English at Harefield Junior School
Basic English skills are essential to a child’s learning in all curriculum areas. A substantial part of school time is therefore spent in developing the use of the English language in both its spoken and written forms. This development is best achieved if an appreciation and love of literature and good books is fostered. English lessons in school follow the New National Curriculum published in 2014.
Effective reading, both in decoding text and reading for meaning, is an essential life skill and we place great emphasis on ensuring our children develop this to a high level through effective teaching of both phonics and understanding the meaning from a text. The school’s reading scheme, that supports the children’s learning, is supplemented by the children’s own choice of books. Each class has individual libraries which add to the books provided through the reading scheme, as well as access to small sets of group-reading books or whole class sets. These books are selected depending on the year group’s needs. This provision ensures that each class is fully resourced for both individual and group reading.
Reading as part of a small group is considered important as it gives children the opportunity to read and to discuss the text with other children and with adults; the use of adults posing skilful and searching questions about the text is the most powerful tool at our disposal in teaching children to read effectively. Children’s individual progress is monitored throughout the school in a variety of ways, through reading-age tests, end-of-year tests and day-to-day tasks. Part of the school’s homework policy is that each child should read daily at home; this should be a combination of reading and discussing their current reading book with an adult. The school provides a Home/School Link book and an incentive system to encourage regular reading from the children and to provide parents and teachers with a place where they can record comments. Any child experiencing difficulties with reading will be identified quickly and appropriate action will be taken by staff to provide the extra help necessary.
The school library is also a great asset and in recent years this has been refurbished and restocked, taking care to ensure content meets children’s interests and needs. Both class and school libraries are regularly supplemented with up-to-date literature. We also use the School Library Service’s book-loan scheme, which provides a termly box for each class of non-fiction books which relate to the current topics and a stock of modern fiction which is changed regularly.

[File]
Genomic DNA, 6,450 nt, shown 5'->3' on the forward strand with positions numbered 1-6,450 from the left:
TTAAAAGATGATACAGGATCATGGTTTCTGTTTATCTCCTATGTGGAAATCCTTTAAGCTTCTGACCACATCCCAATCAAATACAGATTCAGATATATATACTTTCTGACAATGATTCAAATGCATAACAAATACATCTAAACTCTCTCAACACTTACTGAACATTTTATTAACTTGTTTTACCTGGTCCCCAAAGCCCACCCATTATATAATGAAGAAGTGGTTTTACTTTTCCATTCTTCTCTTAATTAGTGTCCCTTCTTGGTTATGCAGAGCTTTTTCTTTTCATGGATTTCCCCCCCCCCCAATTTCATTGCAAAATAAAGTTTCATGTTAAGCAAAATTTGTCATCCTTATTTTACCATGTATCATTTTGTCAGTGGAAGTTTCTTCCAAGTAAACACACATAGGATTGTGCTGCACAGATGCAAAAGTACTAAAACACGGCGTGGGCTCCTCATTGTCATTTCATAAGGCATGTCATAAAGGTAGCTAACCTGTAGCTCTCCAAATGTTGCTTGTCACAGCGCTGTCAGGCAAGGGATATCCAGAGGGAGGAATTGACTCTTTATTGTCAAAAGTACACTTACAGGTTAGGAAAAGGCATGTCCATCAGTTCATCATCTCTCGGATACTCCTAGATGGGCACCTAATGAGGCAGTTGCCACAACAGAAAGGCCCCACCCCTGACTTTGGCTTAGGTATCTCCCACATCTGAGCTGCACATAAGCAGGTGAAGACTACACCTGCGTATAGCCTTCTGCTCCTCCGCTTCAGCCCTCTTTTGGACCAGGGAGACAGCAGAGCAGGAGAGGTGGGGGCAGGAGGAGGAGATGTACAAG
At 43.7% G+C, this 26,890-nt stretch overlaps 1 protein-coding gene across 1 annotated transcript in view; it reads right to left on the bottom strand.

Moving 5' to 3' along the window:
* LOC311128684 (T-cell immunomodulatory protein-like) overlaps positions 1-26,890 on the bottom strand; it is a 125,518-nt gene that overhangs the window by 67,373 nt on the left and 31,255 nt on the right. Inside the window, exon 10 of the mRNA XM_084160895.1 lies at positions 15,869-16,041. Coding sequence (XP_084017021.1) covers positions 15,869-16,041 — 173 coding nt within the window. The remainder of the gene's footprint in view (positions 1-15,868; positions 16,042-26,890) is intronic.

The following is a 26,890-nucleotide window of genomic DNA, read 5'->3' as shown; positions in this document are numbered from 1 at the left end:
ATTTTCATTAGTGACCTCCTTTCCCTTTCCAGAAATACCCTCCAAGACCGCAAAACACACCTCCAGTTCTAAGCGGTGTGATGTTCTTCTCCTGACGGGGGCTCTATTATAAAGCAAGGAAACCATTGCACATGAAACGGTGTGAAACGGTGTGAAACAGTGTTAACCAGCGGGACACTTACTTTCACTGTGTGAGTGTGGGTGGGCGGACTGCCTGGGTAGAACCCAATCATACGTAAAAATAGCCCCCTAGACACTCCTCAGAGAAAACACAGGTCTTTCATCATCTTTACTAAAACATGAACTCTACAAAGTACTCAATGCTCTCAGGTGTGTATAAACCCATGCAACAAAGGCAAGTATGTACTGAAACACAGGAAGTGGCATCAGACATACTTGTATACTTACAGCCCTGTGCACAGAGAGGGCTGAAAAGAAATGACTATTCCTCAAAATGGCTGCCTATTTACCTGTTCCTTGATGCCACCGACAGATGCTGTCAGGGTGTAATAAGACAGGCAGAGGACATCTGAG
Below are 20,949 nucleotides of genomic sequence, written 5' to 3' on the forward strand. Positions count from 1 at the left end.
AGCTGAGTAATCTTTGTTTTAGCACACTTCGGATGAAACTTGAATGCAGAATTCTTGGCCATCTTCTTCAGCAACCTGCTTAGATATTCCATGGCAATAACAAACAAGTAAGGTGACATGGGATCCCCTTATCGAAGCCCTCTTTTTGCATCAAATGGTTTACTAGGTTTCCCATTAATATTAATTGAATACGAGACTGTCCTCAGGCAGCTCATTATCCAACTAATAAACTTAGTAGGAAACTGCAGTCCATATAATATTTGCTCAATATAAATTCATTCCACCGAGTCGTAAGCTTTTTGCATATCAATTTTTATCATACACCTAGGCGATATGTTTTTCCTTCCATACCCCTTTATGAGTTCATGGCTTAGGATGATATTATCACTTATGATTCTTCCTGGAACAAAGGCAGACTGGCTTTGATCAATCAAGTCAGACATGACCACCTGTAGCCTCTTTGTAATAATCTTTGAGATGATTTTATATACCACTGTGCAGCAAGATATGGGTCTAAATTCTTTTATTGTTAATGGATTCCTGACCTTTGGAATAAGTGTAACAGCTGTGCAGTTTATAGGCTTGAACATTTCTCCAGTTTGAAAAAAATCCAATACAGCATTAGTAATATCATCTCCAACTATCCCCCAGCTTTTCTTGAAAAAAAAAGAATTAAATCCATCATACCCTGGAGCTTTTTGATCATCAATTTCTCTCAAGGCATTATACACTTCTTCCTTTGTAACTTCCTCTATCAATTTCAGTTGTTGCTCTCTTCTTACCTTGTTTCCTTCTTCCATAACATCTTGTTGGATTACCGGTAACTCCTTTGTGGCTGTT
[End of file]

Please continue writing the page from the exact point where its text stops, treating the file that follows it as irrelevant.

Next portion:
We find that the vast majority of our children enjoy writing whatever their ability level. When asked, they say that when writing they can mould and shape imagined worlds and events the way they want. This is an immensely powerful experience for them. In their writing, the children are encouraged to produce work which has genuine audience appeal. The content of what is to be written is always discussed prior to the writing process to ensure each child has access to relevant ideas, content and associated vocabulary. Writing tasks are varied, with narrative writing ranging from traditional myths and legends to futuristic mysteries and adventures. Where possible we endeavour to giveour children real-life experiences to enhance and support the writing process. Poetry is another important area that allows the development of artistic and emotional expression.
Non-fiction genres are dealt with in both English lessons and also in other subjects, linking English skills with areas such as history, geography and science. These non-fiction genres require careful construction, the introduction of an increasingly more technicalvocabulary and on occasion the ability to convince an audience of specific points of view.
We regularly welcome those involved in the production of books into school to discuss their work and to stimulate the children’s writing. The most recent have included a local artist and comic-book illustrator, Martin Baines, who worked with each year and, in the last academic year, Eamonn Reilly who proved hugely popular with children all across the school.
Books, both the reading and writing aspects, are also promoted as an enjoyable past-time with children participating in events such as:
- World Book Day
- Internal and external writing competitions
The school also believes that speaking and listening effectively is an important skill to develop. From Year 3 onwards our children are regularly encouraged to plan and present their ideas to the class whether to persuade them of their point of view, to take part in debates, to recount an event or to present poems and plays they have written. All children take part in their class assemblies and school productions/concerts, many with speaking parts but with them all performing in one form or another.
Basic rules of spelling, grammar and punctuation are vital and most year groups also have regular handwriting lessons, aimed at improving the children’s use of cursive handwriting. Each child has a weekly set of spellings to learn which are tested the following week. These spellings are differentiated according to the child’s needs and learning them forms a regular component of the weekly homework.